## Monday, October 7, 2013

### Fruit vectors: checking for understanding in the mechanics classroom

Here's a small idea I had while teaching mechanics that turned out to have very surprising and fruitful results in my classroom.

So our class has been working on mechanics for a few weeks now, we think we know the basics from a physical and a mathematical view. It's time to look at something harder now: circular motion.  But just before we do that, let's check we really understand.

Can you draw vectors, any sort you like, and tell a story about what is happening here?

.. and this one ....

It was surprising just how much discussion resulted from just these three diagrams, by asking students to draw velocity vectors, acceleration vectors and force vectors - and then tell a narrative in mathematical and in physical terms. Many misconceptions dealt with!

And now for the reward, setting things up for circular motion. What are the acceleration vectors (and hence the force vectors) for this picture?

By the time you have finished working out the vectors it's very clear what is required to move in a circle, even at a constant speed. What I love about this activity is that the students have developed an intuitive mathematical sense for what the result should be even before we start doing the detailed analysis to get the acceleration and force equations.

Resource: Here's a version of the diagrams I gave to students to scribble on:

## Sunday, September 15, 2013

### MANSW 2013 Presentation

A quick post for those wanting to see a copy of my presentation this morning at MANSW. Thanks to all who attended and gave such enthusiastic support - all the more so given it was 9AM on Sunday morning after a very late night conference dinner!

Three tools: The ABQuiz, the Tracking Sheet, the Feedback Form
September 15, 2013
MANSW 2013 Conference, Terrigal.

Links to the Feedback Form tools:
Feedback Form template (Word doc)

## Friday, July 12, 2013

### Video helpers in the mechanics classroom

This is the second post in a sequence about teaching the NSW (Australia) HSC Mathematics Extension 2 Mechanics topic. The first post looked at some initial challenges teaching mechanics and ways to use Felix Baumgartner's historic freefall jump in 2012.

How wonderful it is to be teaching in the age of the internet - being able to draw on the work of so many talented and inspirational teachers - and better yet, bring their insights and passion directly into your classroom to share with your students! Like hundreds of thousands of other people, I've been following the work of Derek Muller and his incredible Veritasium YouTube channel for some time, however it's only now that I'm planning lessons for a sequence on mechanics that I get to draw on his work for my mathematics classroom. As I designed my lesson sequence, I was stunned just how well the Veritasium videos fitted into my lesson design. Here are a few ways I think it's going to be a winner to have Derek in my classroom this term.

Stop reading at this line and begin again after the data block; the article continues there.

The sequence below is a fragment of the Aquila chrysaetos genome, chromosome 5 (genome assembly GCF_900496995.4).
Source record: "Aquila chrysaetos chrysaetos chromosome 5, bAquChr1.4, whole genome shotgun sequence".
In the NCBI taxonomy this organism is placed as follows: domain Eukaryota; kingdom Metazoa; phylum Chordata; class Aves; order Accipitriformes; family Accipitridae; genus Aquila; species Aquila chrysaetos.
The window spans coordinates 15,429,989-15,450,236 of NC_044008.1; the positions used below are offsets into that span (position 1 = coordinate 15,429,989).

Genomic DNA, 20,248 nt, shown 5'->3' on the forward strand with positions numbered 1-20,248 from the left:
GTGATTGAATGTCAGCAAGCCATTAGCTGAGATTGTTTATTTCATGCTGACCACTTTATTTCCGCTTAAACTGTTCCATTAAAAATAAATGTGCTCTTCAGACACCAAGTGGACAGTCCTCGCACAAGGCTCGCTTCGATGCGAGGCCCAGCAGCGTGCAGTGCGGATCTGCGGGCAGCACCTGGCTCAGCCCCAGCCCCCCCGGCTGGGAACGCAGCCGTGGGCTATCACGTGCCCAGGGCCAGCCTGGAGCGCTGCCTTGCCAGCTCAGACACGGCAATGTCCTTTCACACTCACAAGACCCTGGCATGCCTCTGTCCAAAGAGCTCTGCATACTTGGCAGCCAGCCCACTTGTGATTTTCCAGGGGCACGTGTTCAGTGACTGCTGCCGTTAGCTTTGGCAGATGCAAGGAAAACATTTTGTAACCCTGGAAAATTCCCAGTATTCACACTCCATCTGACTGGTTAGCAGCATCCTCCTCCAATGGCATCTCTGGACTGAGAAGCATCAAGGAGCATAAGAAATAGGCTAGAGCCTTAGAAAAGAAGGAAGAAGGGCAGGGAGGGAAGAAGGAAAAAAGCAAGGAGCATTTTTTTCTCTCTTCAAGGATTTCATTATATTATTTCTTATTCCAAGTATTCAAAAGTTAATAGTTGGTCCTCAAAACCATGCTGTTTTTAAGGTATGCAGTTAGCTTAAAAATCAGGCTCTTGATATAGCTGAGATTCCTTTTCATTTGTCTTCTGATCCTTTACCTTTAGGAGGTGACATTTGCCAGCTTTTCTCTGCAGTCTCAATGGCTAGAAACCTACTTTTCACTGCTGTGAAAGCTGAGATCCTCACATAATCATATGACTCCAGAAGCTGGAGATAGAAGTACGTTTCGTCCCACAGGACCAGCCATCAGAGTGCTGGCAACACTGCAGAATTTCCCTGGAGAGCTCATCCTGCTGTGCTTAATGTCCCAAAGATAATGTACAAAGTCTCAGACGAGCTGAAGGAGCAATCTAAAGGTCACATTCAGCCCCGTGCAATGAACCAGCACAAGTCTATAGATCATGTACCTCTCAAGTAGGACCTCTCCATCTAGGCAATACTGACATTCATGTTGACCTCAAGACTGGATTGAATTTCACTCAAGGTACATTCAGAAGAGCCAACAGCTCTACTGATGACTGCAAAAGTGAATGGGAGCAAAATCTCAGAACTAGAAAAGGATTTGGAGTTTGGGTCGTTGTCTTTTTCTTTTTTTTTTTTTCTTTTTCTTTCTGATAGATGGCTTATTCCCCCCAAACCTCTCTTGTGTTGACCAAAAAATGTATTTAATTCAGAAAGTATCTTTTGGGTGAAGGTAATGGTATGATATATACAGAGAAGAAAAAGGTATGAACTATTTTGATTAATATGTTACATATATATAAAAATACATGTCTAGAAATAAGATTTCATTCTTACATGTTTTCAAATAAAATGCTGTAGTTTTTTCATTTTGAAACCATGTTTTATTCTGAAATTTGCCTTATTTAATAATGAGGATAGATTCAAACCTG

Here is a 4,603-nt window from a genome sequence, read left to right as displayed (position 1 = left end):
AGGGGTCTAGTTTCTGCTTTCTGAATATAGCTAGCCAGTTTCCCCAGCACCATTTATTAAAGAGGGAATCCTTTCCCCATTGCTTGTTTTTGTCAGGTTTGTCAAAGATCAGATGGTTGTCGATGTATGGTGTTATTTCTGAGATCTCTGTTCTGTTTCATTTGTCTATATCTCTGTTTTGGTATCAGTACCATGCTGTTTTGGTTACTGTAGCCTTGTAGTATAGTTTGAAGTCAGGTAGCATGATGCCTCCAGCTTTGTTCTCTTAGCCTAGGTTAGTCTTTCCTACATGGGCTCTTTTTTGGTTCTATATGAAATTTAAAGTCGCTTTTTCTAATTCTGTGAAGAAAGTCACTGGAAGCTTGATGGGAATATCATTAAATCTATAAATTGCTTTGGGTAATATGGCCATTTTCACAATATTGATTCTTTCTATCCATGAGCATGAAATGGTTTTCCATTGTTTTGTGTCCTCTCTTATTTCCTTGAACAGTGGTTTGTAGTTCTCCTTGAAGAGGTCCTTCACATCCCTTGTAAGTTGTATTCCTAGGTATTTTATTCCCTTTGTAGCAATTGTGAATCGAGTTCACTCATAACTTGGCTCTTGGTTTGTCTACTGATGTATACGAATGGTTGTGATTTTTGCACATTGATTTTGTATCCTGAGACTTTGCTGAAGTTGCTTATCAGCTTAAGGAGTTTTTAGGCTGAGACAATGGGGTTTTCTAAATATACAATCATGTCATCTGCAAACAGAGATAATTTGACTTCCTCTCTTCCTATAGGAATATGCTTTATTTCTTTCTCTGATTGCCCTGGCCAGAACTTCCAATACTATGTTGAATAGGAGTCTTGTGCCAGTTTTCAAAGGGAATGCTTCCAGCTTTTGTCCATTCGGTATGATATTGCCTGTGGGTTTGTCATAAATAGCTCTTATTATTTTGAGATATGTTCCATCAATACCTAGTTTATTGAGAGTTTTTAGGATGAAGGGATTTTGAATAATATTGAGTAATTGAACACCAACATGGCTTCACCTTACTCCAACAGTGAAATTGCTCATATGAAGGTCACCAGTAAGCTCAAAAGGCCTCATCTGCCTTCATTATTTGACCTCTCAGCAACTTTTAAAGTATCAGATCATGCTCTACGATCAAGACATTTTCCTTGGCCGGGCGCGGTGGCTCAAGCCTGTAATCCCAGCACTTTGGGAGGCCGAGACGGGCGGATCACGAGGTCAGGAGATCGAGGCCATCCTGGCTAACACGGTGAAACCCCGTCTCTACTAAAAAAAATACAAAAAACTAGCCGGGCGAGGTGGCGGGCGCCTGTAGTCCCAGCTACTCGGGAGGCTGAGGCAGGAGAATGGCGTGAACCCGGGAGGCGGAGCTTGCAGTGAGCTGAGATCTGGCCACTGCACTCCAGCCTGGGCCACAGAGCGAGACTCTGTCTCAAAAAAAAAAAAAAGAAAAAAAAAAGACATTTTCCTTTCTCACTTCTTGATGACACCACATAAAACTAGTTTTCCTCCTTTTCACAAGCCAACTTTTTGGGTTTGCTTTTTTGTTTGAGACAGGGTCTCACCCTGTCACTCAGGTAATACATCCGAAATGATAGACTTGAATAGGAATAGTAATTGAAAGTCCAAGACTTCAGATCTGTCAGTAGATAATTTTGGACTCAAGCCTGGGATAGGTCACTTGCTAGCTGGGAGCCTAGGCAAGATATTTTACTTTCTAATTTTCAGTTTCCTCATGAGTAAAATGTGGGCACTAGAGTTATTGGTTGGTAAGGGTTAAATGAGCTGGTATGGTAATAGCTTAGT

It's all too easy for students to agree with the statement that every object falls with acceleration g, but do they really believe it? The truth is they don't - not even some students who have studied physics at university. This engaging and challenging video will do the trick:

Introducing force concepts with an interesting problem : dropping a slinky
Choice: draw some boring static diagrams - or watch Derek's intriguing video about dropping a slinky?  No brainer! What I love about this sequence is the way it's designed for deeper teaching and learning: it's not just a passive "sit and watch" session - instead we are presented with an intriguing problem and challenged to decide on a response. I'm certain my students are going to respond enthusiastically - and provide me the perfect hook to introduce free body diagrams as a way to better understand the situation.

Then in the next video we get to watch what happens - and it is surprising!

And then extend the idea in several ways: What if we attached something to the slinky? What if we used a SUPER MASSIVE slinky?

As a side benefit, this video communicates positive messages to students about studying science at University. You'll get to do interesting work, and work with people like Rod Cross.

After the slinky videos, we'll take a look at this excellent discussion of reaction forces - which is also going to support understanding of how to work out free body diagrams:

The next video isn't Veritasium, but so powerful I have to share it. This high definition footage from a camera on the Space Shuttle booster rockets, tracking the rise and fall of the boosters is going to make for a exciting exploration of terminal velocity ( 2,900 mph at timestamp 5:15 down to 220 mph at 6:45)

Again - I want to inspire as well as educate. Maths and science is so much more than school work - it's an exciting and rewarding pursuit - with great career options.

So many videos to choose from. The challenge is to choose videos that serve both the needs of the teacher and the student - the video has to do much more than just entertain in order to justify taking time away from "the regular program". It has to serve the learning goals and promote specific outcomes - as well as being engaging and memorable - a gift that keeps on giving in the classroom.

What makes the Veritasium videos so good in the classroom? It's not just the sheer enthusiasm and fun of the presentations, or the fact they are short and sweet and fit nicely into a lesson segment, it's the fact Derek has grounded them in quality pedagogy. Presenting information in videos as a statement of facts turns out to have very little benefit - most definitely for science content, and quite possibly of limited value for mathematical understanding. If you're a fan of using video for teaching, definitely check out Derek's research work - you might be a little surprised at what he found: